Key-schedule Security for the TLS 1.3 Standard 📺 Abstract
Transport Layer Security (TLS) is the cryptographic backbone of secure communication on the Internet. In its latest version 1.3, the standardization process has taken formal analysis into account both due to the importance of the protocol and the experience with conceptual attacks against previous versions. To manage the complexity of TLS (the specification exceeds 100 pages), prior reduction-based analyses have focused on some protocol features and omitted others, e.g., included session resumption and omitted agile algorithms or vice versa. This article is a major step towards analysing the TLS 1.3 key establishment protocol as specified at the end of its rigorous standardization process. Namely, we provide a full proof of the TLS key schedule, a core protocol component which produces output keys and internal keys of the key exchange protocol. In particular, our model supports all key derivations featured in the standard, including its negotiated modes and algorithms that combine an optional Diffie-Hellman exchange for forward secrecy with optional pre-shared keys supplied by the application or recursively established in prior sessions. Technically, we rely on state-separating proofs (Asiacrypt '18) and introduce techniques to model large and complex derivation graphs. Our key schedule analysis techniques have been used subsequently %by Brzuska, Cornelissen and Kohbrok to analyse the key schedule of Draft 11 of the MLS protocol (S&P'22) and to propose improvements.
State Separation for Code-Based Game-Playing Proofs Abstract
The security analysis of real-world protocols involves reduction steps that are conceptually simple but still have to account for many protocol complications found in standards and implementations. Taking inspiration from universal composability, abstract cryptography, process algebras, and type-based verification frameworks, we propose a method to simplify large reductions, avoid mistakes in carrying them out, and obtain concise security statements.Our method decomposes monolithic games into collections of stateful packages representing collections of oracles that call one another using well-defined interfaces. Every component scheme yields a pair of a real and an ideal package. In security proofs, we then successively replace each real package with its ideal counterpart, treating the other packages as the reduction. We build this reduction by applying a number of algebraic operations on packages justified by their state separation. Our method handles reductions that emulate the game perfectly, and leaves more complex arguments to existing game-based proof techniques such as the code-based analysis suggested by Bellare and Rogaway. It also facilitates computer-aided proofs, inasmuch as the perfect reductions steps can be automatically discharged by proof assistants.We illustrate our method on two generic composition proofs: a proof of self-composition using a hybrid argument; and the composition of keying and keyed components. For concreteness, we apply them to the KEM-DEM proof of hybrid-encryption by Cramer and Shoup and to the composition of forward-secure game-based key exchange protocols with symmetric-key protocols.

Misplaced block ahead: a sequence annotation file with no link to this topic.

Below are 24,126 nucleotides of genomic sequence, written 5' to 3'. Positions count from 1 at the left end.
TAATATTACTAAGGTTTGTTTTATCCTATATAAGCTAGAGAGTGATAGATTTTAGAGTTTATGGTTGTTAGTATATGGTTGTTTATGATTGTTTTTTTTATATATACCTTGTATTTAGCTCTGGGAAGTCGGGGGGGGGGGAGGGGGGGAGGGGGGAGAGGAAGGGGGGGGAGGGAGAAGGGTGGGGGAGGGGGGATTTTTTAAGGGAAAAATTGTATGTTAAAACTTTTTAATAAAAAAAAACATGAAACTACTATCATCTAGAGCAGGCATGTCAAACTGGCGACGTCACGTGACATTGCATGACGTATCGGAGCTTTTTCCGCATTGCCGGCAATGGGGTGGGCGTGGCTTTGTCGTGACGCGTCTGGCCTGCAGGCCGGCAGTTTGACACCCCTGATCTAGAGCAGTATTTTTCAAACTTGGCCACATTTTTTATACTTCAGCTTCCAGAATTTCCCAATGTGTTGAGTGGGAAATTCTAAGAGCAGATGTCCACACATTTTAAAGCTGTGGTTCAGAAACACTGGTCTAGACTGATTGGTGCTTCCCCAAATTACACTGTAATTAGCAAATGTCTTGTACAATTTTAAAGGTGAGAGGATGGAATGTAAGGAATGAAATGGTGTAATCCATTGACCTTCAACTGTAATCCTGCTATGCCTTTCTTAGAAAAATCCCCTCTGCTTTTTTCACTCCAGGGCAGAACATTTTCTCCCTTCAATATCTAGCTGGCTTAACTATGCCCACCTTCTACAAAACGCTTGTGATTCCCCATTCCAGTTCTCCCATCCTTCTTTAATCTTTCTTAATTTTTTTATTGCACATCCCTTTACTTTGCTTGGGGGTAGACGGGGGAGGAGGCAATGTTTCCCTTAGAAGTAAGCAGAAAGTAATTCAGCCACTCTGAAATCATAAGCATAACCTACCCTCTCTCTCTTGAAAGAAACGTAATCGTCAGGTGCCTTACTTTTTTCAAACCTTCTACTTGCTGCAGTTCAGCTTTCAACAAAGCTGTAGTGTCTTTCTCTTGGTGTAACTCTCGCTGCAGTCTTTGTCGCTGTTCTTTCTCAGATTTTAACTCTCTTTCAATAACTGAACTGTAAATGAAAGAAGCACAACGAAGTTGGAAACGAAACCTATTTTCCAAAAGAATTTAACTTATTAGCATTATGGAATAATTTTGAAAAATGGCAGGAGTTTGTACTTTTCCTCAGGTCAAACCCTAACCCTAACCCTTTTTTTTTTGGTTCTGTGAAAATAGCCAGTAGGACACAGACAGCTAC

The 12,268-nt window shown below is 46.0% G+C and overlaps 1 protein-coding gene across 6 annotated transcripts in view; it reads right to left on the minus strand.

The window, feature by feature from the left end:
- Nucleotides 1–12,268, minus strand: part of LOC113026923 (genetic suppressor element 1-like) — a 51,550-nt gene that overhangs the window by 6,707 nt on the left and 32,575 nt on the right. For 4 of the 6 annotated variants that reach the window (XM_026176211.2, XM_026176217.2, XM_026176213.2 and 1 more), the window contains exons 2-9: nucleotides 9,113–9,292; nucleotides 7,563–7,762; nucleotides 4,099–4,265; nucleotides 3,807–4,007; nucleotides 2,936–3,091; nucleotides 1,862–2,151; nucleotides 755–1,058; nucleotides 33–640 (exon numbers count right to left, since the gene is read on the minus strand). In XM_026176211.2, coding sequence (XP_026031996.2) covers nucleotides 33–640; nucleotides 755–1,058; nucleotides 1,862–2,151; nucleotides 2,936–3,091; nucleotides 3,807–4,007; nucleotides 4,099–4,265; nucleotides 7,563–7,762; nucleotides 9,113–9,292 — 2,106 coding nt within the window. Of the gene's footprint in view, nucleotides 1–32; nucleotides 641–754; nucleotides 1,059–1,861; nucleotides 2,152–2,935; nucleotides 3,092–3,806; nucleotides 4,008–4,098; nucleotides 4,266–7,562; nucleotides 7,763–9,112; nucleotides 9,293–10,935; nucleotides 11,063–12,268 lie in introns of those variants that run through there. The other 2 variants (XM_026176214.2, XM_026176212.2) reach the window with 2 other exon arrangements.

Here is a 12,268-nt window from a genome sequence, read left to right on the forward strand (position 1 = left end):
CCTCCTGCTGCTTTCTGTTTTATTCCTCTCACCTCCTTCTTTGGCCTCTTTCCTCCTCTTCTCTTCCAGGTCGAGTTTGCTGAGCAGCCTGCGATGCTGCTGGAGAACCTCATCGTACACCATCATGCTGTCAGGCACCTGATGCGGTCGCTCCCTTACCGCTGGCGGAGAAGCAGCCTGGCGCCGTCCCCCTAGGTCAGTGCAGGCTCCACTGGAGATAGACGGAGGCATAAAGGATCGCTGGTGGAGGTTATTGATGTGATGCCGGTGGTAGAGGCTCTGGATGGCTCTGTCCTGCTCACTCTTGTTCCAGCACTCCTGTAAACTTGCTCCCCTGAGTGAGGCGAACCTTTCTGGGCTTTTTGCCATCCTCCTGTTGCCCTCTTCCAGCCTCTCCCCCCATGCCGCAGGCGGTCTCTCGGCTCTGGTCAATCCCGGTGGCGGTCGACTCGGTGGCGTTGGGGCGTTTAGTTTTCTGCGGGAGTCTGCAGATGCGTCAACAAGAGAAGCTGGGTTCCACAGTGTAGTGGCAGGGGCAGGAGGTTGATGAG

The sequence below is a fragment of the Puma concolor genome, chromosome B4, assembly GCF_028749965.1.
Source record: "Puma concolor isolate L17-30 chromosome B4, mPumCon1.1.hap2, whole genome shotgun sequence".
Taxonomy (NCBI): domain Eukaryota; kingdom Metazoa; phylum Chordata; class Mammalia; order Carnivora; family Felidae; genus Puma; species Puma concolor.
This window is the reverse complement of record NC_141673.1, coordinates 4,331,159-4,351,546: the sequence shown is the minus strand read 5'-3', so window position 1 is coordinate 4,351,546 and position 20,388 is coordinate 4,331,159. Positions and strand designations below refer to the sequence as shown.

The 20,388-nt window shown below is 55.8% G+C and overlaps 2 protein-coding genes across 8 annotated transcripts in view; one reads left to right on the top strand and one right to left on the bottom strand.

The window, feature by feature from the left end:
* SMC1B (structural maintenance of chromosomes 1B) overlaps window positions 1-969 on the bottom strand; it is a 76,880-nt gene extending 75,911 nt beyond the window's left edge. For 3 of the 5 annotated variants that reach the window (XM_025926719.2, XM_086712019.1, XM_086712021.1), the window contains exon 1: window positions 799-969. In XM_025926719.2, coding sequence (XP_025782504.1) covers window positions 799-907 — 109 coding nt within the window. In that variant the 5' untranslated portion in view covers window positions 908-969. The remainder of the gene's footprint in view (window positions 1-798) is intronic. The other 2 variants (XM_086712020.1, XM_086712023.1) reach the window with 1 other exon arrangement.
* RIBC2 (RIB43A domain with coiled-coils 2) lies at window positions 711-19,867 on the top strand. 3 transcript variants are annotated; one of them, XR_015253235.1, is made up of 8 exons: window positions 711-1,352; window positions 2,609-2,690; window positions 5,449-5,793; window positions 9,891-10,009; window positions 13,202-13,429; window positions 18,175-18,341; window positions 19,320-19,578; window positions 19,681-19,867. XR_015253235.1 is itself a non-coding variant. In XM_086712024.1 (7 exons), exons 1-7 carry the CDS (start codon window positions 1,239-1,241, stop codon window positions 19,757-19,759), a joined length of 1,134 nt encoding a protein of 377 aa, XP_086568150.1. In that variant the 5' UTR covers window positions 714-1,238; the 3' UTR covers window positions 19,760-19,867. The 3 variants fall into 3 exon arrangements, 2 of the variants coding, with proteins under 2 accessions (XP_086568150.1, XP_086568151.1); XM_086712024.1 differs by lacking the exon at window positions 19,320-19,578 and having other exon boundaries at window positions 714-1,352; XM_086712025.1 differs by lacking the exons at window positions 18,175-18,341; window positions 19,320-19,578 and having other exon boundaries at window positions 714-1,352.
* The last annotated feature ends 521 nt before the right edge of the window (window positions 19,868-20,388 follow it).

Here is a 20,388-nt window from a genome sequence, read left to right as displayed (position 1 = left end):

- Chris Brzuska (2)
- Antoine Delignat-Lavaud (2)
- Christoph Egger (1)
- Cédric Fournet (2)
- Markulf Kohlweiss (2)